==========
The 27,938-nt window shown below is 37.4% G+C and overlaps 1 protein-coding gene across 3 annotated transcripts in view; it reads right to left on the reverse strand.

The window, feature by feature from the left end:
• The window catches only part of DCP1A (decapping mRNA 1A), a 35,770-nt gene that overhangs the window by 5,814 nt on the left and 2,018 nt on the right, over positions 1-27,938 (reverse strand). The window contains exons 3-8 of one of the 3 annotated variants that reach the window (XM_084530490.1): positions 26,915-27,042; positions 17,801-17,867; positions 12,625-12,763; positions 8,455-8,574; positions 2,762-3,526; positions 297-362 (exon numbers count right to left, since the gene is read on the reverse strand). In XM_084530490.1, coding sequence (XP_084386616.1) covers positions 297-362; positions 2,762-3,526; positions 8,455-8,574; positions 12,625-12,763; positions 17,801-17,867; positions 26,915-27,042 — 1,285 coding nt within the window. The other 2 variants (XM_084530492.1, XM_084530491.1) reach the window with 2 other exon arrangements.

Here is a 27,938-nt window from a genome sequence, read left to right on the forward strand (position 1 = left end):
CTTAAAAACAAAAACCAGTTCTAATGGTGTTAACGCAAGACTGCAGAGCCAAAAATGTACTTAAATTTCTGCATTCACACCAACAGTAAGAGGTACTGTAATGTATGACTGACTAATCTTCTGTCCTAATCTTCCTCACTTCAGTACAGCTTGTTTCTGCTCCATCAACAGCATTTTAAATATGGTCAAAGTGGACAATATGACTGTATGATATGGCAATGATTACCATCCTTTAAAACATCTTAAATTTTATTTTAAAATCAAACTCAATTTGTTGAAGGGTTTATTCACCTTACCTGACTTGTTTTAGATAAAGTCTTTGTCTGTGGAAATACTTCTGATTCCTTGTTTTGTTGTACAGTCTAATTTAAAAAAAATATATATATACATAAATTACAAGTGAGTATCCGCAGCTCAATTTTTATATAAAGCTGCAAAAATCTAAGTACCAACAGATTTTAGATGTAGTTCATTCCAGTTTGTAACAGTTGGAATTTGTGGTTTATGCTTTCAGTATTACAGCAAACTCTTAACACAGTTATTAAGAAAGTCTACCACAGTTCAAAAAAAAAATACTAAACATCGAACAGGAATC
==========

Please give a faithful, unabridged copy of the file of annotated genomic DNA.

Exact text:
The 27,938-nt window shown below is 37.4% G+C and overlaps 1 protein-coding gene across 3 annotated transcripts in view; it reads right to left on the reverse strand.

The window, feature by feature from the left end:
• The window catches only part of DCP1A (decapping mRNA 1A), a 35,770-nt gene that overhangs the window by 5,814 nt on the left and 2,018 nt on the right, over positions 1-27,938 (reverse strand). The window contains exons 3-8 of one of the 3 annotated variants that reach the window (XM_084530490.1): positions 26,915-27,042; positions 17,801-17,867; positions 12,625-12,763; positions 8,455-8,574; positions 2,762-3,526; positions 297-362 (exon numbers count right to left, since the gene is read on the reverse strand). In XM_084530490.1, coding sequence (XP_084386616.1) covers positions 297-362; positions 2,762-3,526; positions 8,455-8,574; positions 12,625-12,763; positions 17,801-17,867; positions 26,915-27,042 — 1,285 coding nt within the window. The other 2 variants (XM_084530492.1, XM_084530491.1) reach the window with 2 other exon arrangements.

Here is a 27,938-nt window from a genome sequence, read left to right on the forward strand (position 1 = left end):
CTTAAAAACAAAAACCAGTTCTAATGGTGTTAACGCAAGACTGCAGAGCCAAAAATGTACTTAAATTTCTGCATTCACACCAACAGTAAGAGGTACTGTAATGTATGACTGACTAATCTTCTGTCCTAATCTTCCTCACTTCAGTACAGCTTGTTTCTGCTCCATCAACAGCATTTTAAATATGGTCAAAGTGGACAATATGACTGTATGATATGGCAATGATTACCATCCTTTAAAACATCTTAAATTTTATTTTAAAATCAAACTCAATTTGTTGAAGGGTTTATTCACCTTACCTGACTTGTTTTAGATAAAGTCTTTGTCTGTGGAAATACTTCTGATTCCTTGTTTTGTTGTACAGTCTAATTTAAAAAAAATATATATATACATAAATTACAAGTGAGTATCCGCAGCTCAATTTTTATATAAAGCTGCAAAAATCTAAGTACCAACAGATTTTAGATGTAGTTCATTCCAGTTTGTAACAGTTGGAATTTGTGGTTTATGCTTTCAGTATTACAGCAAACTCTTAACACAGTTATTAAGAAAGTCTACCACAGTTCAAAAAAAAAATACTAAACATCGAACAGGAATC